The 6 Best Books of 2018

Best books of 2018

The year is rapidly coming to a close. It’s hard to believe that in a little over two weeks we will be ushering in 2019. I always loved New Year’s Eve as a time to reflect on the past year—put aside mistakes and regrets and vow to be a better person the next year. But I also love to look back on what’s happened during the year like notable events and books that I’ve read. This year, I’d love to share what I thought were the 6 Best Books of 2018. And my goodness, what a year for books. It was definitely difficult to narrow it down to only 6 best books of 2018.

*In compiling the list of the 6 Best Books of 2018, I did not include any of the books I wrote about in The 5 Best Books of Summer 2018. If you’d like to check them out, click here.

**I’ve read so many good books in 2018. If you’d like to read my reviews, check out my Goodreads profile.

***This post contains Affiliate links, meaning, if you should click on those links and make a purchase, I will receive a small commission at no cost to you.

Lilac Girls by Martha Hall Kelly

It’s really difficult to believe that this is Martha Hall Kelly’s first novel. Her gift of storytelling is that of a seasoned author with dozens of books under their belt. Lilac Girls is loosely based on real life events of Ravensbrück, a concentration camp for women and the life of Caroline Ferriday, an little known New York socialite during WWII.

A coworker told me about this novel and I have to admit that I was horrified by the content she was describing. As if the known atrocities of the Nazis during WWII were not enough, this book details an experiment performed on healthy Polish women imprisoned during this time. The novel takes the reader through the lives of three women over the course of twenty years: Caroline in New York, Kasia, a prisoner at Ravensbrück, and Herta, a doctor at Ravensbrück.

It’s amazing to see how all of their lives are impacted by the same event. The author does an incredible job giving each woman their own voice based on her research. Even though “Kasia” is not a real person and only based on a former prisoner, the author makes her come alive on the pages. I highly recommend this emotional and thought-provoking read.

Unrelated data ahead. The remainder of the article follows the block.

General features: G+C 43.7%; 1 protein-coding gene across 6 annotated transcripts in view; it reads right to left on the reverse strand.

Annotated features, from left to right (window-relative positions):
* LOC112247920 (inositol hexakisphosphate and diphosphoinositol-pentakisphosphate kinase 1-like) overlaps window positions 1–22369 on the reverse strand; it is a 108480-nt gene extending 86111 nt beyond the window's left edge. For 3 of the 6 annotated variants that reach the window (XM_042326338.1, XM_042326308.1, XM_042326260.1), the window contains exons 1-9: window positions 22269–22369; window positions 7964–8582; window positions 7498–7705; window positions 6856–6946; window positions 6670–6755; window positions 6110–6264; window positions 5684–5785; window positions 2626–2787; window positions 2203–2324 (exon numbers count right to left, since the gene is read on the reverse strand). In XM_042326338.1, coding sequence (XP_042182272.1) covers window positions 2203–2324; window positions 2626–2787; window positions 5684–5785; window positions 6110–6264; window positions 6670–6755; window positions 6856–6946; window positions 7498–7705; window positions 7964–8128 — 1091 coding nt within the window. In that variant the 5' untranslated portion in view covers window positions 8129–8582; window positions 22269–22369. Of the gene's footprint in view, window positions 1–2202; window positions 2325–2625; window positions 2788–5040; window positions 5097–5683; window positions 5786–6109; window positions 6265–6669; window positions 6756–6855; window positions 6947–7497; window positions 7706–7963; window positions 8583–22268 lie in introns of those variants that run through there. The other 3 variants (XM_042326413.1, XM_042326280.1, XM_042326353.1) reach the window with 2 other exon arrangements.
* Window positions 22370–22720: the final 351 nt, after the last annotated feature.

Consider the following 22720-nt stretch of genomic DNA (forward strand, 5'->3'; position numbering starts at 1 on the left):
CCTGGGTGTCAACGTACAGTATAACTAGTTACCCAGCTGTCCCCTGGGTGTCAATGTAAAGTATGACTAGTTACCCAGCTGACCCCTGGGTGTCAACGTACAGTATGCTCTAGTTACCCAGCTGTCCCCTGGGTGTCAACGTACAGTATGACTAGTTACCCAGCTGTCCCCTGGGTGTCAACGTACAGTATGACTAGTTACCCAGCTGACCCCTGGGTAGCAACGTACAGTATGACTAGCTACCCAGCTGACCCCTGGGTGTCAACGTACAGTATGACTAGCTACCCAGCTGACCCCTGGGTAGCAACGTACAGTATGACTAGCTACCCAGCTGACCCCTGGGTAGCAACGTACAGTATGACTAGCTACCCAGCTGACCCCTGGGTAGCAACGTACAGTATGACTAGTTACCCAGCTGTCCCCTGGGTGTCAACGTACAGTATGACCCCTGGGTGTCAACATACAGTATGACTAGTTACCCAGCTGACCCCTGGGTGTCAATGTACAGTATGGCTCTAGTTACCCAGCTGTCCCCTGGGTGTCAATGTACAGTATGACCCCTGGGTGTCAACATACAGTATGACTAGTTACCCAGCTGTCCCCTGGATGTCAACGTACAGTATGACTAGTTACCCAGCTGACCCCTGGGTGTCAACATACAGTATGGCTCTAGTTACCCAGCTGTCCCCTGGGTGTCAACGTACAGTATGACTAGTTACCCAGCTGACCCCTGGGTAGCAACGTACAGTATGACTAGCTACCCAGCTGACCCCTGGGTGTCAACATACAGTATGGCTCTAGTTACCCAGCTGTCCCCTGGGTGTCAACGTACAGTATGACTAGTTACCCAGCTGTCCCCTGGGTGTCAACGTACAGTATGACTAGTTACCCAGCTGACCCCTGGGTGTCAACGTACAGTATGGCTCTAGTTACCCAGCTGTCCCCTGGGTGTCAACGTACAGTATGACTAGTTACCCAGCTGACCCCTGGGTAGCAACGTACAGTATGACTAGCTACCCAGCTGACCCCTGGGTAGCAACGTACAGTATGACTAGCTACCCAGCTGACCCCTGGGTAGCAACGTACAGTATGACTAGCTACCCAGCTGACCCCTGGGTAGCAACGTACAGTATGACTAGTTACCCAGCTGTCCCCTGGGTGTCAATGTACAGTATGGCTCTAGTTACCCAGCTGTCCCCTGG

The Immortalists by Chloe Benjamin

If you knew the date of your death, how would you live your life?
Four young children visit a psychic in 1969—she tells them the day each one of them will die.
What follows is an account of how each of them lives as a result of that knowledge. One at a time, you see their futures playing out. Are these “death dates” self-fulfilling prophesies or is the psychic really…psychic? Or is it all just a hoax?

This book really shook me to my core, resonating with me in a way that a book rarely does anymore. I, too, had a fortune teller give me a “death day”. Not the year, just the date. I don’t know if that is a blessing or a curse to be honest. I guess if it was far in the future, I would be less anxious—the date wouldn’t come every year, me on edge, wondering if this is the year the prediction comes true. And if it was sooner, well, maybe I would convince myself that life is worth living a little more freely, simply because I wouldn’t have much time.

This novel really brought out the fears and the anxiety that one goes through when contemplating the future, with or without exclusive knowledge. It was astonishing to see how each of the children’s futures were somehow shaped from that one interaction, how their ingrained personalities caused their destinies. I would highly recommend it—I read it in less than 24 hours.

Every Note Played by Lisa Genova

Richard was an accomplished concert pianist, his life and body revolving around his lengthy career. That was before he was diagnosed with ALS. He is slowly losing his ability to not only play the piano, but to care for himself.